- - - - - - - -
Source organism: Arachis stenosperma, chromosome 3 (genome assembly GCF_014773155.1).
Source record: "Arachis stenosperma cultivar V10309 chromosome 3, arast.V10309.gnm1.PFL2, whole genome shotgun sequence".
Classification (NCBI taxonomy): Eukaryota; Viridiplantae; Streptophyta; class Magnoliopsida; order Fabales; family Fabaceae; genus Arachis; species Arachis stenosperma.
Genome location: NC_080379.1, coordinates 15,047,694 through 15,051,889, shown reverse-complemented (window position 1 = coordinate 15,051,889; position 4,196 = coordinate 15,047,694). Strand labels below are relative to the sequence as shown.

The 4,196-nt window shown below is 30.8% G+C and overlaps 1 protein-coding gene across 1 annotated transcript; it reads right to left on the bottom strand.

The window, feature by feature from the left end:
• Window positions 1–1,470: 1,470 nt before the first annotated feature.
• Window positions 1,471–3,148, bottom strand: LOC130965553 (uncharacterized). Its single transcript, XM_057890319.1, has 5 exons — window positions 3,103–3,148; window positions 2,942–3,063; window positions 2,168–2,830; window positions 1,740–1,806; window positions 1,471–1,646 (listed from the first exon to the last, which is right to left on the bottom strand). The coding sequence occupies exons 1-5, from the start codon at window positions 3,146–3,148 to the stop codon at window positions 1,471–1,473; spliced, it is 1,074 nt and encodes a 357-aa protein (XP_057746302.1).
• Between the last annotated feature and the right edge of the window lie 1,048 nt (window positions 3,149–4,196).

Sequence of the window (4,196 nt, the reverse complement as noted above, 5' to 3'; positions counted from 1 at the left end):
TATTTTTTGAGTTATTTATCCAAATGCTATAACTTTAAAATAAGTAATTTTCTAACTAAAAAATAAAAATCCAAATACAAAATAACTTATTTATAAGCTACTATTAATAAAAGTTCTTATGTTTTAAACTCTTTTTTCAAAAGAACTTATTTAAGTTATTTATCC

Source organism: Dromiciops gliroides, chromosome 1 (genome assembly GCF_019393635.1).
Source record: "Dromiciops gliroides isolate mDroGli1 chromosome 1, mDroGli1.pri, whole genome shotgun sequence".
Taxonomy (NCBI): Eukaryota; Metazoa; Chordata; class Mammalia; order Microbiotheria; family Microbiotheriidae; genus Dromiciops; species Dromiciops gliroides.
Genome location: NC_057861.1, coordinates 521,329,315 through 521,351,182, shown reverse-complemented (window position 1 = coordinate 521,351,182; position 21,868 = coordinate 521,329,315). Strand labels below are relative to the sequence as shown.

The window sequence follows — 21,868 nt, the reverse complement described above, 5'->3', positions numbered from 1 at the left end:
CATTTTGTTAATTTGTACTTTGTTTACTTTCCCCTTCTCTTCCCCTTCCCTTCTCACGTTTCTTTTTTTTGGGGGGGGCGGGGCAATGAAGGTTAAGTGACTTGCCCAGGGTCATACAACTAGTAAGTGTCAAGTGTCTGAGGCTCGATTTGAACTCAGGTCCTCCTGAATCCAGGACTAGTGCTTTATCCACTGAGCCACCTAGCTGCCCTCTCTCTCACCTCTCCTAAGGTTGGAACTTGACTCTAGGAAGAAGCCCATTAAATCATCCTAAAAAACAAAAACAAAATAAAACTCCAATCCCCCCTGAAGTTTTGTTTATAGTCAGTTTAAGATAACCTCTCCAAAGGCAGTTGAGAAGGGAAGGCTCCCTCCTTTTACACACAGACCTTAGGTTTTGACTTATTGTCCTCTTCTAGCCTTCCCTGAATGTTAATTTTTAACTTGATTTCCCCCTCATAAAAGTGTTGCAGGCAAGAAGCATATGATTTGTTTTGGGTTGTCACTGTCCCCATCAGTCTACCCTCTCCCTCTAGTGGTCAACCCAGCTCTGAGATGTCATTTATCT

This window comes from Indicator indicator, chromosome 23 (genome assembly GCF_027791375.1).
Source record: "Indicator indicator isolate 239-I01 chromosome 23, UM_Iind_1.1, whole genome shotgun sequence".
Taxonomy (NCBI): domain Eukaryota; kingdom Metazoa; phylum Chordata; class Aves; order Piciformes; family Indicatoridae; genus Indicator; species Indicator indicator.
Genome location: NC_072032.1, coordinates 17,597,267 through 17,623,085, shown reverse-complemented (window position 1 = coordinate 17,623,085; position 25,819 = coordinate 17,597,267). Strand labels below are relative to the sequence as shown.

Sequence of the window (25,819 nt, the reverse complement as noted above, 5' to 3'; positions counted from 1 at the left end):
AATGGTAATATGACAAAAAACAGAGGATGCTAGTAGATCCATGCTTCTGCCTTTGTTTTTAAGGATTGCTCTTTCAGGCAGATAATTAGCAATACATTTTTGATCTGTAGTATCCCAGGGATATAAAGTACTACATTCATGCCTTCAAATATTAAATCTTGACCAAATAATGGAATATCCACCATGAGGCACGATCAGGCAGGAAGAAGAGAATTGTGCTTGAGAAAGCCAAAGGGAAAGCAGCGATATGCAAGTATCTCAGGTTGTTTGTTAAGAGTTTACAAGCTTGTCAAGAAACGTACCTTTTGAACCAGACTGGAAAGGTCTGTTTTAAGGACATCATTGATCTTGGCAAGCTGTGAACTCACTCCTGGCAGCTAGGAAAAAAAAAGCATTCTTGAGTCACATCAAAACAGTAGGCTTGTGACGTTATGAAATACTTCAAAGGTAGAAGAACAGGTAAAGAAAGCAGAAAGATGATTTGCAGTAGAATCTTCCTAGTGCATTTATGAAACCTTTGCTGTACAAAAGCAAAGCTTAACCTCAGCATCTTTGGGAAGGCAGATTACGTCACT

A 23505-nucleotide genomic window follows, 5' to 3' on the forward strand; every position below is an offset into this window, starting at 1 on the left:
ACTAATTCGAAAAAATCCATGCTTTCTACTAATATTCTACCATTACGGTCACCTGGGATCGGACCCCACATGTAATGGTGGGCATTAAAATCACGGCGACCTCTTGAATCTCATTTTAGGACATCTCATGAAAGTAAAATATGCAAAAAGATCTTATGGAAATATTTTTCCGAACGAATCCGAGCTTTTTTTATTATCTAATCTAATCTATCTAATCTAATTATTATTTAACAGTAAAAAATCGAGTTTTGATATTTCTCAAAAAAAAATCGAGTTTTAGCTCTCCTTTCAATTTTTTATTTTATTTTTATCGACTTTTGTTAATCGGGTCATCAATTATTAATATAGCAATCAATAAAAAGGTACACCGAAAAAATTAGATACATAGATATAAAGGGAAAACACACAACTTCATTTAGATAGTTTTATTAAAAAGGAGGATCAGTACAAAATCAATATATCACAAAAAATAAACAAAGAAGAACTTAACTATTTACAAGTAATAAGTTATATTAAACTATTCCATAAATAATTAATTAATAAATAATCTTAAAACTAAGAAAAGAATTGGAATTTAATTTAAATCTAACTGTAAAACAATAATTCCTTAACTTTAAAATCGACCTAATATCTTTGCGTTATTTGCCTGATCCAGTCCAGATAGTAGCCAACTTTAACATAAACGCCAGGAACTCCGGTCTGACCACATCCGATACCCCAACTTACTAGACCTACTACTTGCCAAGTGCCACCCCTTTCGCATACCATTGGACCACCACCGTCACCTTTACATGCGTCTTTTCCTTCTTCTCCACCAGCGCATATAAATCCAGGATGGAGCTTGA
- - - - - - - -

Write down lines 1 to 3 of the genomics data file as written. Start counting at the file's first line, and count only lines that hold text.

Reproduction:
Source organism: Arachis stenosperma, chromosome 3 (genome assembly GCF_014773155.1).
Source record: "Arachis stenosperma cultivar V10309 chromosome 3, arast.V10309.gnm1.PFL2, whole genome shotgun sequence".
Classification (NCBI taxonomy): Eukaryota; Viridiplantae; Streptophyta; class Magnoliopsida; order Fabales; family Fabaceae; genus Arachis; species Arachis stenosperma.